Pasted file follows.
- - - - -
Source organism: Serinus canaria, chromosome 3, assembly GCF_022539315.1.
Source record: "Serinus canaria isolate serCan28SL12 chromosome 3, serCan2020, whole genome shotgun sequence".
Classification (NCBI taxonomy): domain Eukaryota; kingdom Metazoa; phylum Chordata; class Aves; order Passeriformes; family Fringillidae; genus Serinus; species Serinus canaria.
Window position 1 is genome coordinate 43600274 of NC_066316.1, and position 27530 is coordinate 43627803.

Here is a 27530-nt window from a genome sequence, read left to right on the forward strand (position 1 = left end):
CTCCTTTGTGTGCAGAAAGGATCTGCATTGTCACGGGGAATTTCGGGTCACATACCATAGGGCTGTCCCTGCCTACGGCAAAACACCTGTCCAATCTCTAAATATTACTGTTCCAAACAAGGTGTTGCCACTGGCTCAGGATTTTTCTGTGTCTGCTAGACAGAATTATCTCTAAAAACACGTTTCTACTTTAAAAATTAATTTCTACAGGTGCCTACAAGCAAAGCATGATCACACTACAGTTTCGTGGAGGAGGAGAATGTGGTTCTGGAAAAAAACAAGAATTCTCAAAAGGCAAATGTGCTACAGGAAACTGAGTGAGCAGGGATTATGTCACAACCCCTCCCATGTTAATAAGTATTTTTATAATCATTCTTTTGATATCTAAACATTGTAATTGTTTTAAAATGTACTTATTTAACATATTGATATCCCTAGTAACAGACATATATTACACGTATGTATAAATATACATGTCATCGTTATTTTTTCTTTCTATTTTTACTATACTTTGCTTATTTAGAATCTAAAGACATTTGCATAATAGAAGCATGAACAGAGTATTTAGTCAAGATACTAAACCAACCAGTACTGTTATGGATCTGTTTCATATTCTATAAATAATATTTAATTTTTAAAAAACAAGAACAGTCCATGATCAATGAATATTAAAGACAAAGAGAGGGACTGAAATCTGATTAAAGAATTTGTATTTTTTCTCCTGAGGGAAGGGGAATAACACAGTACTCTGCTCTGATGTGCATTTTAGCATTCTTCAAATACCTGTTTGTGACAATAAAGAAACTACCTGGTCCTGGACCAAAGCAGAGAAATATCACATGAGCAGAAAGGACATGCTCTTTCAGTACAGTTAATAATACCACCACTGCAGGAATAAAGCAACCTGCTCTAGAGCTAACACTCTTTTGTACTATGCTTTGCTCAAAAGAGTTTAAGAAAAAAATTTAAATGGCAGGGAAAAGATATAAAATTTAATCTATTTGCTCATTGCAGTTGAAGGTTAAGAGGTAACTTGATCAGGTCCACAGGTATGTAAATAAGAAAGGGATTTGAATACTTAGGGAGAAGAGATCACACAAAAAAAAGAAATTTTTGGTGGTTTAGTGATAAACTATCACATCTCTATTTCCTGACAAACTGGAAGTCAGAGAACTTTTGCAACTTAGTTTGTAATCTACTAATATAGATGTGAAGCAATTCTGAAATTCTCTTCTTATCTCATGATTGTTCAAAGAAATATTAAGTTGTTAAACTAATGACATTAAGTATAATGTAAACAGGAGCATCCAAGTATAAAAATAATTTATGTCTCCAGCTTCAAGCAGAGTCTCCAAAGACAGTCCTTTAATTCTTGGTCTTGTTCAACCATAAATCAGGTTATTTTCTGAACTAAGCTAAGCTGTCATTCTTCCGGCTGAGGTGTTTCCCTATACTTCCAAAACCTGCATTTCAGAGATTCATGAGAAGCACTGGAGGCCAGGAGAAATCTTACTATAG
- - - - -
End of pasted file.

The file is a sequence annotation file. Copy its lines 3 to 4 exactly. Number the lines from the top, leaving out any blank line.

Classification (NCBI taxonomy): domain Eukaryota; kingdom Metazoa; phylum Chordata; class Aves; order Passeriformes; family Fringillidae; genus Serinus; species Serinus canaria.
Window position 1 is genome coordinate 43600274 of NC_066316.1, and position 27530 is coordinate 43627803.